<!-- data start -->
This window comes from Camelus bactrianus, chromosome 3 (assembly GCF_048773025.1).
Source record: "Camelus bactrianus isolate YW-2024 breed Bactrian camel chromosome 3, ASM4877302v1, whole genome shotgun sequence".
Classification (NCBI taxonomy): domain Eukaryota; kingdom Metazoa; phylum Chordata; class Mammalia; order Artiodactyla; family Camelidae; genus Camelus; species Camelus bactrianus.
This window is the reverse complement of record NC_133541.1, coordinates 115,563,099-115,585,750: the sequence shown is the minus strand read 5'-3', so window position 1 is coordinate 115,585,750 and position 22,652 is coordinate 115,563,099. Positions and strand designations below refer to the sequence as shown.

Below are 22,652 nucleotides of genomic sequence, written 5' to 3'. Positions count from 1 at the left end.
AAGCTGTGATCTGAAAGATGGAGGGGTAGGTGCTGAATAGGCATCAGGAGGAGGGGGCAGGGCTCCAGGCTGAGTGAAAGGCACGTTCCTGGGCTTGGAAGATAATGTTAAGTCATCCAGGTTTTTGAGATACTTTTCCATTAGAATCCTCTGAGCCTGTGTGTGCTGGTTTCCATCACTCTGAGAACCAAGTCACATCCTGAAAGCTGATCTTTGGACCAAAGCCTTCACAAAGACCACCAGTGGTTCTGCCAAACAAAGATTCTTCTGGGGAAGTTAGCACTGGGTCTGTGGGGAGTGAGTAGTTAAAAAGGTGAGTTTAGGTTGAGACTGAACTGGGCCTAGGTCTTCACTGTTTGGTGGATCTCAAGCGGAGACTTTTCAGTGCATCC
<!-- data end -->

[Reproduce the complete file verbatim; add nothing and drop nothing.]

This window comes from Camelus bactrianus, chromosome 3 (assembly GCF_048773025.1).
Source record: "Camelus bactrianus isolate YW-2024 breed Bactrian camel chromosome 3, ASM4877302v1, whole genome shotgun sequence".
Classification (NCBI taxonomy): domain Eukaryota; kingdom Metazoa; phylum Chordata; class Mammalia; order Artiodactyla; family Camelidae; genus Camelus; species Camelus bactrianus.
This window is the reverse complement of record NC_133541.1, coordinates 115,563,099-115,585,750: the sequence shown is the minus strand read 5'-3', so window position 1 is coordinate 115,585,750 and position 22,652 is coordinate 115,563,099. Positions and strand designations below refer to the sequence as shown.

Below are 22,652 nucleotides of genomic sequence, written 5' to 3'. Positions count from 1 at the left end.
AAGCTGTGATCTGAAAGATGGAGGGGTAGGTGCTGAATAGGCATCAGGAGGAGGGGGCAGGGCTCCAGGCTGAGTGAAAGGCACGTTCCTGGGCTTGGAAGATAATGTTAAGTCATCCAGGTTTTTGAGATACTTTTCCATTAGAATCCTCTGAGCCTGTGTGTGCTGGTTTCCATCACTCTGAGAACCAAGTCACATCCTGAAAGCTGATCTTTGGACCAAAGCCTTCACAAAGACCACCAGTGGTTCTGCCAAACAAAGATTCTTCTGGGGAAGTTAGCACTGGGTCTGTGGGGAGTGAGTAGTTAAAAAGGTGAGTTTAGGTTGAGACTGAACTGGGCCTAGGTCTTCACTGTTTGGTGGATCTCAAGCGGAGACTTTTCAGTGCATCC